What is hachiko? From birth to creation of the statue

2019-05-20 OTHERS

This post is also available in 日本語

Do you know the bronze statue “Hachiko in front of Shibuya station? This is a spot used by many people to meet each other in Shibuya, close to the famous scramble crossing.

There is a sad story about “Hachi”, the dog used as the model for this. This became well-known throughout Japan in the film “Hachi Monogatari” released in 1997. There was a remake of this film, as “HACHI”, starring Richard Gere in 2009, and it became famous throughout the world.

The inception of Hachi

Hachi was born to the Saito family on November 10, 1923, in Niita Village, Akita-gun, Akita Prefecture (currently, Odate City). Just at that time, Professor Ueno of the Agricultural Department of Tokyo Imperial University had wanted an Akita-ken breed of dog, and Hachi was delivered all the way from Akita to Tokyo. The price of Hachi (at that time) was said to be just 30 yen.

In this way, Hachi came to live in Ueno’s house, which was close to the current Shoto 1-chome, Shibuya-Ku, Tokyo, with other dogs called John and Eth.

Sudden separation from Ueno

It is said that sometimes Hachi saw Ueno off and met him at the entrance to the house, and other times saw him off and met him again at Shibuya station.

Hachi was treated very fondly, but just over one year after arriving at the Ueno house, Ueno died suddenly. Hachi went to wait for Ueno at Shibuya station on the day of the wake as well. It is said that he did not eat for several days after Ueno failed to come home.

Days spent thinking of Ueno

After Ueno died, he was kept at a relative’s drapers and a friend’s house in Asakusa, but always returned to Ueno’s wife. However, when Hachi returned to Shibuya he caused trouble in the neighborhood, and was then kept at the Kobayashi family home, in an area currently known as Tomigaya, Shibuya-Ku, Tokyo. By that time, despite the fact that 2 years had passed since Ueno died, it was said that he would always go to Shibuya station to wait for him at the time he was due to come home.

Until the erection of the Hachi bronze statue

Hachi, who continued to wait for Ueno at Shibuya station, was tortured by passersby. However, Saito, the first Chairman of the “Nihonken-Hozonkai” (Japanese dog preservation society), wrote about Hachi in the Tokyo Asahi Shimbun newspaper. As a result, he came to be known as “Hachiko” and was treated fondly by a large number of people. A sculptor, Ando, who was moved by the story of Hachiko resolved to build a bronze statue of Hachi, and the statue was completed in 1934.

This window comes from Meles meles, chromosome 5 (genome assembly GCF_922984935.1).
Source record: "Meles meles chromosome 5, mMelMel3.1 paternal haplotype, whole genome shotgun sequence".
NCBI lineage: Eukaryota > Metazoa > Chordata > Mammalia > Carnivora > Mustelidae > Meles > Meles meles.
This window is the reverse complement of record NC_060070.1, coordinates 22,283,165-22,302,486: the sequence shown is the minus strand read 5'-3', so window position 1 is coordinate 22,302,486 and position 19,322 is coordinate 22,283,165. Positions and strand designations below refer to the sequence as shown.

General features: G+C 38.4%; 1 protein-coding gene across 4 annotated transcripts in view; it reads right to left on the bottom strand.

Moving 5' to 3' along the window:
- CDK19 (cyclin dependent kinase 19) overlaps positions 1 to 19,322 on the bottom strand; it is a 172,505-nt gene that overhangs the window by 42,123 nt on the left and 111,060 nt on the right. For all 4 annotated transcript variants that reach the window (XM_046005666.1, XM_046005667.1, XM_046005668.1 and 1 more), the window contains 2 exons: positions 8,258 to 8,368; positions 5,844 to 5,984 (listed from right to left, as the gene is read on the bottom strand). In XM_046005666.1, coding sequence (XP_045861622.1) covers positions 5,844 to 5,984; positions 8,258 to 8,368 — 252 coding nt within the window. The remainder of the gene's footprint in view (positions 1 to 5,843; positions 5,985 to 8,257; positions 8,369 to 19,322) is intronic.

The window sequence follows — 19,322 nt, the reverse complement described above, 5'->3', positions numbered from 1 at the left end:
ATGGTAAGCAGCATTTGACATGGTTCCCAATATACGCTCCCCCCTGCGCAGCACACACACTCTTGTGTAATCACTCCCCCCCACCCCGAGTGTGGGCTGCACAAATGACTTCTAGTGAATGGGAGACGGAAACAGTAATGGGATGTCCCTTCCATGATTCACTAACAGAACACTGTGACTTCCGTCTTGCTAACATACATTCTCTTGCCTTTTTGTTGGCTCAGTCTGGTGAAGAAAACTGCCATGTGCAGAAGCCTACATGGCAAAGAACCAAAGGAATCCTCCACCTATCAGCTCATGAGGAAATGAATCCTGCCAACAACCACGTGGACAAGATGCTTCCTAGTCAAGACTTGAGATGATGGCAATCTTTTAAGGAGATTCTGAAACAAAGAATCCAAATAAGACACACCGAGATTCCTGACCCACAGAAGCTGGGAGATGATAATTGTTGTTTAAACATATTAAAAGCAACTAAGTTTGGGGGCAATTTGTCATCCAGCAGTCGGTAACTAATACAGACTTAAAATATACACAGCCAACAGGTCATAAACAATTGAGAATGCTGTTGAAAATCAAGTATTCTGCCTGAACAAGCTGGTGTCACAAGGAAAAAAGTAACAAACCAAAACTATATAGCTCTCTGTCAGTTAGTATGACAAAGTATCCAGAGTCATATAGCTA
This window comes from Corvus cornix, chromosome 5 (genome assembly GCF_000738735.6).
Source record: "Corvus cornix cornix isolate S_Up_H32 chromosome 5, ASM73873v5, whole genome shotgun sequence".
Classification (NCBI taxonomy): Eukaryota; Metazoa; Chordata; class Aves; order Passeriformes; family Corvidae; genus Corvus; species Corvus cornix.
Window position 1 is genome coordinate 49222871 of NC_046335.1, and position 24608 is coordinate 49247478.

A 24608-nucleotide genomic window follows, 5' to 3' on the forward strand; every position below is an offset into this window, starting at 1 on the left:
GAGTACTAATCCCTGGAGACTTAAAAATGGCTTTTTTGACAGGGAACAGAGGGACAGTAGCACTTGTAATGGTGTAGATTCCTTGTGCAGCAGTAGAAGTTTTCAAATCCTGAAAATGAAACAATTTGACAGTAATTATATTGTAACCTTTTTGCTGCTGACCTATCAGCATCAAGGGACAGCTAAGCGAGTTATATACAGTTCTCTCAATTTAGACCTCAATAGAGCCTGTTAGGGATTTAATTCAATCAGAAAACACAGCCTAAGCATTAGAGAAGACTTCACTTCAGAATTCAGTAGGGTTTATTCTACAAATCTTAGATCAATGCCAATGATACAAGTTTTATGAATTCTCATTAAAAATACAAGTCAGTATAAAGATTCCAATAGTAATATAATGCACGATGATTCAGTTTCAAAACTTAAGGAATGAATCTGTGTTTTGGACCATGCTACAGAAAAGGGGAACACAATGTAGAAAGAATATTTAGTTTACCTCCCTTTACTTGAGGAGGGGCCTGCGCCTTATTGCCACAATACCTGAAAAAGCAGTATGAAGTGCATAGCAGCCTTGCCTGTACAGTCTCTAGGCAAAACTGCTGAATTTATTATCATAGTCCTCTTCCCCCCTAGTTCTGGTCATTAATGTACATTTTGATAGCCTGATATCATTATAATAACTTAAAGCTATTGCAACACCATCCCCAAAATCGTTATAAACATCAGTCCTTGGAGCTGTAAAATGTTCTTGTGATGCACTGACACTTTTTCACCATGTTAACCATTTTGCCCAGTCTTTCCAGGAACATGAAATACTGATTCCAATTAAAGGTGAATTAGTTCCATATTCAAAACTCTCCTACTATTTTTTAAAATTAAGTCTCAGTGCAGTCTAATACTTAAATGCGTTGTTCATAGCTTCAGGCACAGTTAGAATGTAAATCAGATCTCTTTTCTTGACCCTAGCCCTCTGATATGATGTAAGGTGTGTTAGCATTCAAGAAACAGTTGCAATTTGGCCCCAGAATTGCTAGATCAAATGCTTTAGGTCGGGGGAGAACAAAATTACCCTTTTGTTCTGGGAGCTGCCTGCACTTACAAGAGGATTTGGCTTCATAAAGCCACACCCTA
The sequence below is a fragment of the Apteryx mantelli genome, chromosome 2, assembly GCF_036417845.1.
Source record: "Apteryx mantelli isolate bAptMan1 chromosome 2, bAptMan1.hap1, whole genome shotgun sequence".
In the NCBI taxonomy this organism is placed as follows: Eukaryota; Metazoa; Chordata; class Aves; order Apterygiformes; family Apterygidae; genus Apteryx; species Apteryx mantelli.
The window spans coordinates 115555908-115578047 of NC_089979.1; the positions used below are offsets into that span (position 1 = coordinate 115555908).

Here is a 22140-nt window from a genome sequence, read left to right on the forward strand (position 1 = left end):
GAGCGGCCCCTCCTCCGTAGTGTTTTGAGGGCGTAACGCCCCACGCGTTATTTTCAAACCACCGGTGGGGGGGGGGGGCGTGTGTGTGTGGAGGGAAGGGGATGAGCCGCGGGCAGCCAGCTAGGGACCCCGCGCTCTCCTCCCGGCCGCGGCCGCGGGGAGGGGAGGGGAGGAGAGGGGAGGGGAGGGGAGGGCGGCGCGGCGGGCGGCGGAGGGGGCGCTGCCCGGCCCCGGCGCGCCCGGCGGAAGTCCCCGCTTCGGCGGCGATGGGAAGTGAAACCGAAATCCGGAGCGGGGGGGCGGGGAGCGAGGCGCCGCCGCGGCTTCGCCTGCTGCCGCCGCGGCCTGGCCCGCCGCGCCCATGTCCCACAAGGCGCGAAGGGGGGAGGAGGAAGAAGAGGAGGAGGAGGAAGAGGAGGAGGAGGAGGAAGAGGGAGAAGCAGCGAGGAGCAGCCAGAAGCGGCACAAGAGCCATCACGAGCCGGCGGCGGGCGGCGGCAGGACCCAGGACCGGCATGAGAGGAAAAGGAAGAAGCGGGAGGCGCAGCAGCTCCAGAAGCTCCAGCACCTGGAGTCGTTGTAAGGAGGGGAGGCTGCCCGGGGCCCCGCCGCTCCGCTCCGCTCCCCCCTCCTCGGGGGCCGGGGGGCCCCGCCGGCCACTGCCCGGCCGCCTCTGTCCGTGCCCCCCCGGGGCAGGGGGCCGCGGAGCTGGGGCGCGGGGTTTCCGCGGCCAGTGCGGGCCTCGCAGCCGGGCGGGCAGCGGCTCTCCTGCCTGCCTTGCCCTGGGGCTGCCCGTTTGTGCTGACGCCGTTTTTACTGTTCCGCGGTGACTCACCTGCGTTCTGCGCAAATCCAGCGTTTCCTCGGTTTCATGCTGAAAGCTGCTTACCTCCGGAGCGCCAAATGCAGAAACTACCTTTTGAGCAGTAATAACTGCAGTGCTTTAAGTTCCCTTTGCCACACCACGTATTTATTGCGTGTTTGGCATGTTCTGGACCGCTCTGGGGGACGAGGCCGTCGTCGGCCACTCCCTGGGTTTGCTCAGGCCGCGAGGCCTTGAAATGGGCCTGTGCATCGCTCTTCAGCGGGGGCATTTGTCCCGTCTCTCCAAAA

The undelivered thoughts of Hachi

The year after the bronze status was completed, Hachi was found dead near the entrance to the alley by the Takizawa liquor store north entrance connected to Shibuyagawa river. This was on the reverse side of Shibuya station, and a place where Hachi would not normally go. Possibly, he sensed that he was about to die.

After his death, according to the ordered autopsy, his body was infested by a large number of filaria, and cancer was also discovered in his heart and lungs. It was said that 3-4 sticks of Yakitori (baked chicken) were discovered in his stomach. Hachi had continued to wait for Ueno’s return despite being blighted with disease.

Hachiko statue that disappeared due to the war

Due to the shortage of metals during the Sino-Japanese War, and Pacific War, there was an order to retrieve metals in 1941, and the Hachiko statue was included in this. Saito, the chairman of Nihonken-Hozonkai, started a protest movement, and obtained a promise that it would be kept in a separate location until the war ended. However, the promise was not kept, and the Hachiko statue was dismantled, to become locomotive parts.

Towards the reconstruction of the Hachiko statue

When the war ended, there were many calls to reconstruct Hachiko statue. With a boost from the US-Allied GHQ, it was reconstructed in 1948. The second generation Hachiko statue rebuilt by Takeshi, the son of Ando, the sculptor who had built the first generation Hachiko statue.

The sad and beautiful story of Hachiko

We feel sad to think of the feelings of Hachiko who continued to wait endlessly for his master. He is surely enjoying his time in heaven now with his beloved Ueno. Take the chance to visit the Hachiko status shrouded in this sad and beautiful tale when you visit Shibuya.

Related products